Definitely not winterish (because it isn't right now in the Northern Hemisphere), is the kayak with the glass bottom from that famous store-that-has-everything, Hammacher and Schlemmer in New York, would be a must-have for the summers out here on Waiheke.

Another fascinating piece of design is the floating bed, which I can only presume, will give the user a new and uplifitng experience. Gotta love it.

Arguably the most famous footballer in the world, David Beckham, can now no longer count on a place in his national team. This is definitely the passing of an era, and although he has had his critics en masse, as the English press can so quickly become, I believe he still has skills that keep him at the top level of the game. At 31, it must be a difficult pill to swallow. He was one of the standout players for England at the failed World Cup bid (which is not saying much), but as the captain he took responsibility for the loss, and showed great character. He is not a bad businessman either, and with an annual income of well over $100 million in salary and endorsements, he won't be hurting. "Brand Beckham" still has a bit more in it. But for a professional athlete, it is the competition that counts, and under his leadership, they never achieved their potential. Later, Becks.

A couple of good pieces on my favourite subject, food and farming. One from the Worldwatch Institute on the Tipping Point for American agriculture, and the other on the popularity of old fashioned Food Markets in Britain. All this leads to consistently to the movement of people wanting to know more about what they are putting into their body. Where it comes from, who grew it and how, and what is in it. Not altogether an unreasonable request, given what can be fed to us in the name of food these days. Good reading.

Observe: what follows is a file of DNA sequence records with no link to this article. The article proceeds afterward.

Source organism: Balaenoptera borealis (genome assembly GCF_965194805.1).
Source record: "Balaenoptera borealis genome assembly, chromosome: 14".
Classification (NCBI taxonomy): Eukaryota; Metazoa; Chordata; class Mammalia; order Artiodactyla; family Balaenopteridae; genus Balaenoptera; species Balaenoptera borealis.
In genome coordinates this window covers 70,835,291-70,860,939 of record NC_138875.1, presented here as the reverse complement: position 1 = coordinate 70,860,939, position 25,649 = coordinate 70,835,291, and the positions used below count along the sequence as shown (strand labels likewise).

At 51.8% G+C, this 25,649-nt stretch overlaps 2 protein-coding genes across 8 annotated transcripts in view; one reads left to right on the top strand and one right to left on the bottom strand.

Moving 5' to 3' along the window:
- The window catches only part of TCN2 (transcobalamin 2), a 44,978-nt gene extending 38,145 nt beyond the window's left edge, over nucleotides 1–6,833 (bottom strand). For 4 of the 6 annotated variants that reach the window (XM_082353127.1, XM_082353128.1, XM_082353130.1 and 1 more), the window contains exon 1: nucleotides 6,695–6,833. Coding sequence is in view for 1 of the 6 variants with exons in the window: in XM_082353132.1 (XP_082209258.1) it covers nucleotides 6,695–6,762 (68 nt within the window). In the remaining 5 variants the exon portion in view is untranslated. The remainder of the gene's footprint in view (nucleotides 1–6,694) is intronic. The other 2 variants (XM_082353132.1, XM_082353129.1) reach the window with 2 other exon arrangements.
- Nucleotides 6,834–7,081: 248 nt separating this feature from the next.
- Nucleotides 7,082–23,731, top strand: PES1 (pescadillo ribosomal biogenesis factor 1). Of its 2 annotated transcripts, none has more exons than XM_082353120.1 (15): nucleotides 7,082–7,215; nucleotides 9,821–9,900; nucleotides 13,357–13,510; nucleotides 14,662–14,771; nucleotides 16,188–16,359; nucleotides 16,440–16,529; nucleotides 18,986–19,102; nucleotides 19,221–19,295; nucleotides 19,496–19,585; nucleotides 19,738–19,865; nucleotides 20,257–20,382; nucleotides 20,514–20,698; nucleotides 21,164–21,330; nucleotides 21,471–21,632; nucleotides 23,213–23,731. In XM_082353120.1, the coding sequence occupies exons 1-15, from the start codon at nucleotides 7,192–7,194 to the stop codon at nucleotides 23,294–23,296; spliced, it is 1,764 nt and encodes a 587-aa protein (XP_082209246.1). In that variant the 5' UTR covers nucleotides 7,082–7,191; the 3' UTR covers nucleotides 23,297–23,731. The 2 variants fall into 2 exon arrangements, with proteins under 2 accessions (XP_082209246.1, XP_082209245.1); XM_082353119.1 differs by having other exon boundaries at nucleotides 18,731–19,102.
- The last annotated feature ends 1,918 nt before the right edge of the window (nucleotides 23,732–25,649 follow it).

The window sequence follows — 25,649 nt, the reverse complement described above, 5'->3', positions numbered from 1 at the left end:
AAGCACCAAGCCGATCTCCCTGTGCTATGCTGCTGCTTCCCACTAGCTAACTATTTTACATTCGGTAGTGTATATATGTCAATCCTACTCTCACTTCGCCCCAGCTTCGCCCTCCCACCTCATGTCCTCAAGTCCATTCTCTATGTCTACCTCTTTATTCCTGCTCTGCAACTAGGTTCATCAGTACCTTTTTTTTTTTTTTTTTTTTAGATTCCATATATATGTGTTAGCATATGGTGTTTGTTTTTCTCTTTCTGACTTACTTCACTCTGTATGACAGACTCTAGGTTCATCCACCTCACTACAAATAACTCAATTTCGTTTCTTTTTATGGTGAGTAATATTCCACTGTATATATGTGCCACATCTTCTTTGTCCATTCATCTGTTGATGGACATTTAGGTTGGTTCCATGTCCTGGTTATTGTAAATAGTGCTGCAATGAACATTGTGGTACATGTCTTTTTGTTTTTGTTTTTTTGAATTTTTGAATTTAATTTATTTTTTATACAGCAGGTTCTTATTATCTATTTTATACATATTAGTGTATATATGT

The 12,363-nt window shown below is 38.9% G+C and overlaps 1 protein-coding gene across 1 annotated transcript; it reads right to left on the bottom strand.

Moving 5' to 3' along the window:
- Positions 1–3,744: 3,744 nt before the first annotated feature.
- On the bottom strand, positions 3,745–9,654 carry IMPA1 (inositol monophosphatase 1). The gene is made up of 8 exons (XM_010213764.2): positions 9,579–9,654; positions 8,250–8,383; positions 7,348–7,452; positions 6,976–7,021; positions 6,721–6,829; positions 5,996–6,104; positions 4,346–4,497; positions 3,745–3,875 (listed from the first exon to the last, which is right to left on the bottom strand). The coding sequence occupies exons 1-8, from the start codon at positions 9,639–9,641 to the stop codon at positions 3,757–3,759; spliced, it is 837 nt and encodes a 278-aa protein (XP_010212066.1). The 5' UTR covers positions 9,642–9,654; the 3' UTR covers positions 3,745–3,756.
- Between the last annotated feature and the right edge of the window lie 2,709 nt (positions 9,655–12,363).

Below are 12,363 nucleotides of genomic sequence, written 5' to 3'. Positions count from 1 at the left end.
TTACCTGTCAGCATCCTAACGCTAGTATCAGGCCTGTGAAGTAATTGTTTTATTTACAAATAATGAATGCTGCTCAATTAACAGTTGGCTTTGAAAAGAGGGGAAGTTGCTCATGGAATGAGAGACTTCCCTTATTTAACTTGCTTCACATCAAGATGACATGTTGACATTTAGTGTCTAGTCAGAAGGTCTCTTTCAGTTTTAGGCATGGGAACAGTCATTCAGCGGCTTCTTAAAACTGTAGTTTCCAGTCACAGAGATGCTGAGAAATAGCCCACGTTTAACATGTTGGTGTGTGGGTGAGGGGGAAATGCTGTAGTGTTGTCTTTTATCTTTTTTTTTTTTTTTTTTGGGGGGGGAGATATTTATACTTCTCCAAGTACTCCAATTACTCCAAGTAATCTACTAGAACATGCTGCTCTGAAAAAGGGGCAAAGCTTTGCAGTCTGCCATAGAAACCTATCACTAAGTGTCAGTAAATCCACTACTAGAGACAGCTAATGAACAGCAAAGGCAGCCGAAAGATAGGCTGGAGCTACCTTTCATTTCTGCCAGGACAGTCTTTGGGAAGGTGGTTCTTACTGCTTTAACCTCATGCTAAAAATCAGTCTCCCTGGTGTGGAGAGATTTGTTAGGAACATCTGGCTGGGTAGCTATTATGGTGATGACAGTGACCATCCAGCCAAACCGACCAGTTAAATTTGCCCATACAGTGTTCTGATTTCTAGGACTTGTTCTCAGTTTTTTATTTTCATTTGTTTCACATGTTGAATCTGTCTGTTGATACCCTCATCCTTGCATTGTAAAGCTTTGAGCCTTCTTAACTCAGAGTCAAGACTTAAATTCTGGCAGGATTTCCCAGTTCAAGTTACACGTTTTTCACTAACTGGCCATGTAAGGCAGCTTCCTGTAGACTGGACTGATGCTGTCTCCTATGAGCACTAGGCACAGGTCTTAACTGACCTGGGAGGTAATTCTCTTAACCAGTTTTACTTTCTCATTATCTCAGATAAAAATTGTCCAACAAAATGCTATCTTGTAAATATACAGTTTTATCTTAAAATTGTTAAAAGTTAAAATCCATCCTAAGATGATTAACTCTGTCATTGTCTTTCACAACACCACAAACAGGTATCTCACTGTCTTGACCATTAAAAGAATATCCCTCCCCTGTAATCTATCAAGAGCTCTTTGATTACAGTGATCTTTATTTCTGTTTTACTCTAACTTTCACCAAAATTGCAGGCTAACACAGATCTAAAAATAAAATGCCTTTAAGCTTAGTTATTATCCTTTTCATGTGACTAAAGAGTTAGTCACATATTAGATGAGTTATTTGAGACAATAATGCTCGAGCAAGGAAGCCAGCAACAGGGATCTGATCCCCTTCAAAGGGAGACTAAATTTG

If you are still travelling by air (and it is hard to avoid depite the mounting inconveniences), there are ways to get the seat you want for whatever reason. This NYTimes article shows you how. It won't tell you how to get past the endless security checkpoints, as they is here to stay, it would appear.

Great gallery of rainbows if you are so inclined. They are plentiful at this time of year down here, and enjoyable diversions.

And finally, from both ends of the sustainability spectrum, the Space Agency NASA has found something quite useful to do with all of its hi tech resources. That is, search for the elusive Ivory Billed Woodpecker, last seen in some of the Mississippi River valleys. Go guys! And then, the big automakers, who will do whatever it takes to sell more cars, are making sure their new models are equipped to easily fit iPods. I hope no one is driving near me while they are navigating their iPod playlist and surfing the web on their cellphone! Take a walk.

Friday, August 04, 2006

As It Is In Heaven

"Whatever satisfies the soul
is truth."

- Walt Whitman

The title of this post is the name of a extraordinary Swedish movie I just saw a couple of days ago, and have been thinking about ever since.